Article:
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Hi and thanks for the suggestion... I may simply remove the burden resistor (single, connecting the two outputs) and start by splitting the burden resistor into two, using through hole resistors instead, terminating them on AGND. I did note a higher offset error on the current line than on the voltage input (i.e. less than one LSB on the voltage line vs. multiple on the current line). I presume that 'anchoring' the bias on AGND via a split burden resistor will help with that bias.

AFAIK, I did calculate the burden correctly - this is a CR8348-2500-N and the burden I have on it now is 63 Ohms. The max input into the ADC is +/- 0.6Vpeak, so I sized the max. output to be 0.6V assuming a 18Arms load. That corresponds to an R of 59 Ohms and the closest precision resistor I had on hand was a 63.4 Ohm model. The output seems to be OK vis-a-vis currents measured vs. output voltage.

A smaller burden resistor for the current transformer is a possibility since I have multiple gain settings to play with. The additional noise of Gain =2 vs. unitary gain on the input side is pretty negligible. I'll measure the primary resistance on the transformer and try your suggestion. That will require a higher-voltage resistor like a 1W flameproof model, right?
« Last Edit: August 15, 2013, 11:46:35 am by Constantin » Logged

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I'll measure the primary resistance on the transformer and try your suggestion. That will require a higher-voltage resistor like a 1W flameproof model, right?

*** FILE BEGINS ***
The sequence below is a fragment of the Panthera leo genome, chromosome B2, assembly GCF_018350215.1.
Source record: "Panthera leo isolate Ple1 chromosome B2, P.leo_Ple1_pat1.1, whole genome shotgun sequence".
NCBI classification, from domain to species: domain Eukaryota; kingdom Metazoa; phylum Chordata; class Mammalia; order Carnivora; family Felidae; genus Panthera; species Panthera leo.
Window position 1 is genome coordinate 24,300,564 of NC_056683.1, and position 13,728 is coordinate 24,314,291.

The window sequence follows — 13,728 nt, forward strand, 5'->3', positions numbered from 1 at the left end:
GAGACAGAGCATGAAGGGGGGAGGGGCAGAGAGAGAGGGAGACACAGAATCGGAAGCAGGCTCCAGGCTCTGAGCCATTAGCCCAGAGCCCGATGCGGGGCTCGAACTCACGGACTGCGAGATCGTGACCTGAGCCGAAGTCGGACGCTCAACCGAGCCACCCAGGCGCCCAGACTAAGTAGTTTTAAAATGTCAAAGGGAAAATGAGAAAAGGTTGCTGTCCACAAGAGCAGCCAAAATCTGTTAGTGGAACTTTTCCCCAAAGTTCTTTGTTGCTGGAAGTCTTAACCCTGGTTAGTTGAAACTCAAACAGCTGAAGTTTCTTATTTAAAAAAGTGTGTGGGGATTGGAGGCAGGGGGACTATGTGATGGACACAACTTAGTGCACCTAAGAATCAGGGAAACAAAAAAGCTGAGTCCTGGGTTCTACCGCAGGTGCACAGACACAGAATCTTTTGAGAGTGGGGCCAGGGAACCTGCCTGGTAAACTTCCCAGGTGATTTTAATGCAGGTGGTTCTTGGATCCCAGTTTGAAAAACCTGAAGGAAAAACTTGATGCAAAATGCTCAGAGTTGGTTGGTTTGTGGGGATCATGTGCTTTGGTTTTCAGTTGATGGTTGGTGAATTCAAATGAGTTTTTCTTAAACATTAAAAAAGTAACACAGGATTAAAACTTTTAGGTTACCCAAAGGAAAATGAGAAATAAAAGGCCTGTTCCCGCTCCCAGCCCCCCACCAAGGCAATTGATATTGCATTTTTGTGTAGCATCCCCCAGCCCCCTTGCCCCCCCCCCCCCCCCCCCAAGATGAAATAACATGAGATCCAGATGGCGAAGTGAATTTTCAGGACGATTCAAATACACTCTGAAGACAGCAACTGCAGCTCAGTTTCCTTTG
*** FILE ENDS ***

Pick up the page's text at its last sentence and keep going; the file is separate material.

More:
The actual power dissipation in the resistor will be quite low (should be less than 0.5W, probably a lot less), and I don't think you will need to drop more than a few tens of volts across the resistor, Nevertheless, I suggest you choose a resistor with at least 100V voltage rating. Most types of through-hole metal film resistors should be OK.
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Hi DC and thanks again!

For some reason I thought I would have to have each resistor be able to handle a 250v working voltage safely - so they tended to be 1w models.

Fwiw, the output from the transformer is pretty good, despite its 0.08va size.  I need to compare the sinusoidal curves to references in the scope but so far it looks like I could use constant plus a multiplier to predict voltage to an R^2 of 0,9992 when just reading averages off my fluke. I plan on sampling data with a yokogawa wt310 later this week to see how well it does when comparing sampling sets with each other. I expect the Yoko to be a step above the fluke or the kilawatt.

I would be very happy if I can continue to use the voltage transformer since i would then not have to worry about using a adum5xxx series chip to isolate the adc from the rest of the circuit.